Antihero review for PC

Platform: PC/Mac
Publisher: Versus Evil
Developer: Tim Conkling
Medium: Digital
Players: Multi
Online: Yes

Antihero is a game where you get to take the role as a spymaster running an organization in an old-timey city facing off against one other player or AI. Antihero is very intuitive and fun, and very easy to get the hang of. My experience with Antihero has mostly been a multiplayer one, and interestingly, there are two different ways of playing multiplayer within Antihero. Since Antihero is turn based, you can either play in real time in the ?Live? mode, or set up a match where it will email you when your turn is ready for playing with friends that you can?t make time to play with. It suggests that these matches will typically last across a few days.

I mostly played the ?Live Multiplayer? game type during my time. I decided to opt out of the usual way of playing a game, and entirely skipped the tutorial and hopped straight into a match with a friend. I must say that I don?t recommend following in my footsteps there. The game isn?t hard to understand and you can get rolling within a few turns- but you?re going to be missing out on some of the finer details you can learn from playing the tutorial. My first match was mostly a learning experience, but it was one of the most fun matches of them all in nostalgia. Looking back on that round after having played more makes everything seem a lot more funny than it was when we thought we were doing the best we could.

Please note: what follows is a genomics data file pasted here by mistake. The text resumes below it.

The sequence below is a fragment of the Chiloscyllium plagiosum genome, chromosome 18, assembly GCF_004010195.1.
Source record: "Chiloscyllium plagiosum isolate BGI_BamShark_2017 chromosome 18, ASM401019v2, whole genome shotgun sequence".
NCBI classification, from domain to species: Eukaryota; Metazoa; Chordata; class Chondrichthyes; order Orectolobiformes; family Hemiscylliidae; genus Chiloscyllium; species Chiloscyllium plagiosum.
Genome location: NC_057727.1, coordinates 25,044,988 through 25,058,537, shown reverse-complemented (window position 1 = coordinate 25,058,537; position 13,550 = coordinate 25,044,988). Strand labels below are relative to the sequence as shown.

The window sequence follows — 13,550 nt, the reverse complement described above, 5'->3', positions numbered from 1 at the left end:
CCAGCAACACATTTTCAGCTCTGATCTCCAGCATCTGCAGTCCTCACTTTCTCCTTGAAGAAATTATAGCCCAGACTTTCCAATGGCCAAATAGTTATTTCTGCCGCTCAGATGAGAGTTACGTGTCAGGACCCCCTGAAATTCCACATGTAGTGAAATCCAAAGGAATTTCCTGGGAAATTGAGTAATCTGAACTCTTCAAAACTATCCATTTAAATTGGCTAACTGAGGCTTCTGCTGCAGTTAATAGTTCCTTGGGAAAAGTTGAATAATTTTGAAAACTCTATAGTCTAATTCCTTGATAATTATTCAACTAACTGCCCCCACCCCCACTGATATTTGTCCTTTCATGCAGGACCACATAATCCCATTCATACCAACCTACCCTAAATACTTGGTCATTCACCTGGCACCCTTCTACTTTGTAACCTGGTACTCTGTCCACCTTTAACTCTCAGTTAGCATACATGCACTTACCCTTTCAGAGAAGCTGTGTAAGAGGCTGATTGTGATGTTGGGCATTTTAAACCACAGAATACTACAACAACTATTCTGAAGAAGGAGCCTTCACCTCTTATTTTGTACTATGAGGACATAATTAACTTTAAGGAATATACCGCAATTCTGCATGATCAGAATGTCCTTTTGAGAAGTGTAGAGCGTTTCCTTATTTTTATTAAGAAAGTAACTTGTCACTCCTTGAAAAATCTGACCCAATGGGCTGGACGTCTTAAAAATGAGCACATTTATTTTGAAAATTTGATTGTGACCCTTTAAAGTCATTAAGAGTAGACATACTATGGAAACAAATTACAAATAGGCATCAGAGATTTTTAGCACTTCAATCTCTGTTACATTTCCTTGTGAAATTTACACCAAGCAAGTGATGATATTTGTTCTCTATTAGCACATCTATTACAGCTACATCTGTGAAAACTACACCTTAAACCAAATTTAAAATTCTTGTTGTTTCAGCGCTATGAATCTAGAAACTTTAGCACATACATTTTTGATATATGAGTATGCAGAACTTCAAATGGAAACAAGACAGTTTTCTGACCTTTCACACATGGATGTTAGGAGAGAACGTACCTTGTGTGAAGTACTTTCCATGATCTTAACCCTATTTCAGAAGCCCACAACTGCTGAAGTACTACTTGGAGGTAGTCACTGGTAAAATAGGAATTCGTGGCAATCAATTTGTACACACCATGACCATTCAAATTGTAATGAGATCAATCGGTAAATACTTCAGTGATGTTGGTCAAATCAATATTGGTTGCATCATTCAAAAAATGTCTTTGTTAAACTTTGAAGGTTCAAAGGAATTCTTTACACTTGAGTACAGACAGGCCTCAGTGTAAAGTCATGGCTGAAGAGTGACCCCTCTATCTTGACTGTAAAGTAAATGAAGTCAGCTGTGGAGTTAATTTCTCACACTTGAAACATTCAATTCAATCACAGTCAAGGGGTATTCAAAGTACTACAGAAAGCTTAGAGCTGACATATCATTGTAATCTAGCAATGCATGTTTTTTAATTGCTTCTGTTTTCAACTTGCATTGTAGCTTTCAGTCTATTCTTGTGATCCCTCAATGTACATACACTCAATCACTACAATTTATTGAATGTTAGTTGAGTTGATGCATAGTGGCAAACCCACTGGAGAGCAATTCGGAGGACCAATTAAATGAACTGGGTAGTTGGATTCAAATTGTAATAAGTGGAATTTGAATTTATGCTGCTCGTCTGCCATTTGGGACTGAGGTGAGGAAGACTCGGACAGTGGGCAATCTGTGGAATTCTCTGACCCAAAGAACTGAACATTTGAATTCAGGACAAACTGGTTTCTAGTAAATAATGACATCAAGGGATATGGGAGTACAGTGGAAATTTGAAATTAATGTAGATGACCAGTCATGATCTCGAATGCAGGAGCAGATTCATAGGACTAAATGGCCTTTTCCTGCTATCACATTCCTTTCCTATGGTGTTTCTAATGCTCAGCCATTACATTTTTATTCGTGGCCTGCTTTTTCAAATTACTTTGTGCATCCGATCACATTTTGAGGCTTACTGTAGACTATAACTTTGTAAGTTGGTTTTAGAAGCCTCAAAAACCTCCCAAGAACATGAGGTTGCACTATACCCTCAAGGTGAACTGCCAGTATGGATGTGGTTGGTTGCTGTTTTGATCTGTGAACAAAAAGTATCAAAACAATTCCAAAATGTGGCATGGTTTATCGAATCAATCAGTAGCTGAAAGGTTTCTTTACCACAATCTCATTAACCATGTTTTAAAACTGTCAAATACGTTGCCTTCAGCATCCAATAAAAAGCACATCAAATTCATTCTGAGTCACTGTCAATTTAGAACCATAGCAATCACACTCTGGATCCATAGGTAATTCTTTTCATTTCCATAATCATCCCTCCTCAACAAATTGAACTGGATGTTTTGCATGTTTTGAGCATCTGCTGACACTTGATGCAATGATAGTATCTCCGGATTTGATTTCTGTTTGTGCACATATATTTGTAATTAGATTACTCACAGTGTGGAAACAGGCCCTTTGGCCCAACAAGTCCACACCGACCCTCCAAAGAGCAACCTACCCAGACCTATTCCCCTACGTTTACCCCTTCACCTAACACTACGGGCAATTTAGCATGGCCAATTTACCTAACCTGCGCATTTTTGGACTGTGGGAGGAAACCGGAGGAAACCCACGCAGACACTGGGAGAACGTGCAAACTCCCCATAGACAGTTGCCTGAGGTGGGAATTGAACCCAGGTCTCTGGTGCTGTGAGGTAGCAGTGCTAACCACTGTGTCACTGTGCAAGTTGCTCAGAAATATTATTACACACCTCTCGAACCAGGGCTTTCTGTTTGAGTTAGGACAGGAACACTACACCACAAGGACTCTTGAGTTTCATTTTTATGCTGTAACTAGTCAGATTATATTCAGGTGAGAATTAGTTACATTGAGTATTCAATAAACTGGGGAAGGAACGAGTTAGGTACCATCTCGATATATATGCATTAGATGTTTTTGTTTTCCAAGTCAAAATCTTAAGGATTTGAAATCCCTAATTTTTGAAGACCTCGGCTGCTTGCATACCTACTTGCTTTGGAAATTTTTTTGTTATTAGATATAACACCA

For actual gameplay, everything?s pretty straight-forward. The controls are all point, click, confirm. You start out with your only unit being your Spymaster. The Spymaster?s job is to scout out the area you have to work with and burglarize buildings along the way. Any units you create in the future can only travel as far as the Spymaster has ever been. Your first turn will be moving your Spymaster, and hitting finish. Finishing a turn means all non-combative units will return to your base and begin anew on your next turn. No worries, it costs nothing to move in area you?ve explored already.

Among the buildings you will be exploring, there will be a few strategic buildings that you can take over to supply you with money and research points in the form of lanterns. Winning in Antihero requires you to complete a set number of key objectives before your opponent can. There are a few angles you can take to get key objective completions. There is always an assassination target roaming the streets, a piece of blackmail research you can complete, and each map has a unique way to earn objective points.

There is a lot to Antihero, and I could never explain it all in this small wall of text, so just do yourself a favor and grab it for their extraordinarily low price of $15 (or less). It is well worth the price they?re asking, and I would recommend dragging a friend in with you on the purchase so you can enjoy what I think are some of the game?s best qualities.

Grade: A